It’s important to understand the difference between a cause and a trigger. Spinal cord injuries don’t cause migraine headaches, but any form of injury can trigger an episode in someone who experiences migraines. The spinal cord injury can cause muscle tightness, degeneration of the facet joints and arthritis, all of which can trigger a migraine. In addition, living with a spinal cord injury can reduce a patient’s overall health and well-being, putting them at a higher risk for migraine episodes. A study of 61,000 patients in Canada showed 28.9% of those with a spinal cord injury experienced migraines, compared with 9.9% without an injury.
Getting a Diagnosis
Diagnosing a cervicogenic headache versus a migraine is no simple process, and you may have to see a number of medical practitioners before you finally get an answer. It’s also entirely possible that you may experience both migraine episodes and cervicogenic headaches separately and individually, or that your migraines could be triggered by characteristics of a cervicogenic headache. Remember, every patient is an individual, and the way you respond to both stimuli and treatment is likely to be different from others.
To determine whether you have a spinal cord injury, ask your primary care physician to refer you for x-rays. If you’ve recently been involved in a vehicle collision or a fall, this could be a contributing factor to your pain, and an x-ray will uncover any existing evidence of this type of injury. The doctor may press on various parts of your neck and head to identify the origin of the pain, and ask you to move your head into different positions to see whether this precipitates a headache.
Patients who suffer from migraines regularly and who start to have episodes more often should discuss this with their migraine doctor, especially if you suspect you might have an injury. Once a diagnosis is reached, your medical team will know whether to treat you for migraines, cervicogenic headaches or a neck or back injury.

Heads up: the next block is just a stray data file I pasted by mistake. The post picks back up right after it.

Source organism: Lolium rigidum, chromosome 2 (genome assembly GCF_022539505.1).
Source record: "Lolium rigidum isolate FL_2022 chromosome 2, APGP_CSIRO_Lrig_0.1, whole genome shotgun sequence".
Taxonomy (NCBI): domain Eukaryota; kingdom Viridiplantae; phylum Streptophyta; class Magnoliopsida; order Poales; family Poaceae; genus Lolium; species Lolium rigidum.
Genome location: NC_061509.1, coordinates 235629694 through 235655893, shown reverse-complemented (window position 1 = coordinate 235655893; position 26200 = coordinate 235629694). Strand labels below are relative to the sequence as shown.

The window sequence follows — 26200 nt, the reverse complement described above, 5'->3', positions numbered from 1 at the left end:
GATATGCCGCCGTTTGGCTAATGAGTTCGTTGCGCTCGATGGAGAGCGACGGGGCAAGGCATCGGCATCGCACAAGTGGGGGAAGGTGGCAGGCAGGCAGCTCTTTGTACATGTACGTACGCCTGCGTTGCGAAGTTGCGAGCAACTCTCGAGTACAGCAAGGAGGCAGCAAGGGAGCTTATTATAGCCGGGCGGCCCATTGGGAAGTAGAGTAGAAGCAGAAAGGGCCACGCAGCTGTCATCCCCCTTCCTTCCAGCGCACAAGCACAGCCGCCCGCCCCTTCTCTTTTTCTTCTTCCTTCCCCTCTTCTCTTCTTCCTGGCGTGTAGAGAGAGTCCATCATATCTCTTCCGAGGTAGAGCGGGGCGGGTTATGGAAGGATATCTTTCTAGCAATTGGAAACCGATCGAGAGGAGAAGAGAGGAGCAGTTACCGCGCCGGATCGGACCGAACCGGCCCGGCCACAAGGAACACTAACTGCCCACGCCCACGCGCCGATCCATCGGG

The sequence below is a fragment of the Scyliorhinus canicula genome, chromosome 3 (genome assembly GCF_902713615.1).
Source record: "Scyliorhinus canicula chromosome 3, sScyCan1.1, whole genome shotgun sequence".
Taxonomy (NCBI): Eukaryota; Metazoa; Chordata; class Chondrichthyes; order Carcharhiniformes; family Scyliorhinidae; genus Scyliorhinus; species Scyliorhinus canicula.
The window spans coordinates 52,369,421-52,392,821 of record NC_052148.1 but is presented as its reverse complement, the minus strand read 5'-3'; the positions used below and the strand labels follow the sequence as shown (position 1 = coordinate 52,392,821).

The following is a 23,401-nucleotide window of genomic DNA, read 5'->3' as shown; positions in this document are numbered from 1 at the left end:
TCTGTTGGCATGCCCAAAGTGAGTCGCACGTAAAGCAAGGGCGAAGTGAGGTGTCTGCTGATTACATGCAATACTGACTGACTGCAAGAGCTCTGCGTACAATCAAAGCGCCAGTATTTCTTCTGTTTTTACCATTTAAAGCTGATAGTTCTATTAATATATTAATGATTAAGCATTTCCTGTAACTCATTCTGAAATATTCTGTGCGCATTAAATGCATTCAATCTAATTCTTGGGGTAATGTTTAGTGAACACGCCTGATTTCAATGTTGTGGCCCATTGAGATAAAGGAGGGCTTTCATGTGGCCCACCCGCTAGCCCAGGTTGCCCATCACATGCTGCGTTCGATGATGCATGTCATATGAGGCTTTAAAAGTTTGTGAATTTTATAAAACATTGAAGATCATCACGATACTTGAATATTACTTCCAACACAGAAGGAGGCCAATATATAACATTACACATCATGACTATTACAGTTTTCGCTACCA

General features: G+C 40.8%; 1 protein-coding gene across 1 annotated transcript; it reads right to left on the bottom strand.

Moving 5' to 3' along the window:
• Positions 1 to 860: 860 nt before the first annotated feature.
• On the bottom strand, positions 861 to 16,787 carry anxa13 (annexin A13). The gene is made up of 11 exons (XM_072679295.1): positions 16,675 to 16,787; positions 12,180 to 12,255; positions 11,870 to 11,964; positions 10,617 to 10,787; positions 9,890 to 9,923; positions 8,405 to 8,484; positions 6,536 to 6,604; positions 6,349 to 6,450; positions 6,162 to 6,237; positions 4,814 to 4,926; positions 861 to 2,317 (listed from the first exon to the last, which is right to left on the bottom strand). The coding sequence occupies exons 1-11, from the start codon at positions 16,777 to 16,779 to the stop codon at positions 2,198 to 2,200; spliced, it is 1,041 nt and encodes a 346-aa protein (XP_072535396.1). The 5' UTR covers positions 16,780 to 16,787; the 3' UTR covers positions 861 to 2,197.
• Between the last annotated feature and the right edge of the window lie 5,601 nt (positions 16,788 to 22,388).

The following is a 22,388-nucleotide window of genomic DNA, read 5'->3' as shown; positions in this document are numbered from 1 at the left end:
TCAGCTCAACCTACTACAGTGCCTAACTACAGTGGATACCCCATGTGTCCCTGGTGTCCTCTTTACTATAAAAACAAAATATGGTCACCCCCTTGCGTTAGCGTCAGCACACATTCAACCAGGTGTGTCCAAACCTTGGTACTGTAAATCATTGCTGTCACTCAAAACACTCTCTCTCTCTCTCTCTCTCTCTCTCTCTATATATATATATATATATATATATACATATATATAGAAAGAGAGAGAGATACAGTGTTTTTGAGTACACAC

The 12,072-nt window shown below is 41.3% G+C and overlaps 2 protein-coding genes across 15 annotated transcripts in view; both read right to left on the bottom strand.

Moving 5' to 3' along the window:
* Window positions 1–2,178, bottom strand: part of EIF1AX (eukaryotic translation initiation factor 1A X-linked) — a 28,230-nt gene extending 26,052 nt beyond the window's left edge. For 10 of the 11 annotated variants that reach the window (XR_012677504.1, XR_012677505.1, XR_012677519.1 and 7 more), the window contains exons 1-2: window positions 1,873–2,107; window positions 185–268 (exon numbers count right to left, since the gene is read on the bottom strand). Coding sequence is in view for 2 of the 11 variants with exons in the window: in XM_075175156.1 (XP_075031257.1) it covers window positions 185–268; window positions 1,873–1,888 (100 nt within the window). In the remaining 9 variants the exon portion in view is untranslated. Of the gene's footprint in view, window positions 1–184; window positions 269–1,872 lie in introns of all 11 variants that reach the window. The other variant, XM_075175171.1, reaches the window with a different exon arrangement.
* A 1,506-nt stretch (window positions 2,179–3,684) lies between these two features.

Treatment for Cervicogenic Headaches
Treating patients with these headaches begins with caring for the spinal cord injury that’s causing the problem. Apply heat or ice for 10 to 15 minutes several times a day to reduce the pain. Your doctor might recommend over-the-counter pain medication or NSAIDs to reduce the effect of the injury. This could help prevent your muscles from tightening up in response to the pain, which can trigger a migraine. The medication can also provide relief from the pain of your cervicogenic headache.
Depending on the results of the x-rays, your doctor will determine whether you need a referral to a surgeon for damage to the spinal cord, or to go for physical therapy to strengthen your neck muscles and improve your joint mobility. He or she might also suggest alternative therapies like massage, chiropractic manipulation, acupuncture or other pain management options like wearing a neck brace, sleeping upright for a period of time and developing better posture to prevent further inflammation.
Identifying the Problem
Having a spinal cord injury can definitely increase your risk for migraines, but when patients with such an injury experience headaches these have a higher chance of being a cervicogenic headache than migraines. It’s important to determine precisely which type of headache you have in order to treat the problem effectively. Keeping a detailed migraine diary is the best way to gather data that your doctor can use to form a diagnosis, because this will soon show if a relationship exists between common migraine triggers and your episodes.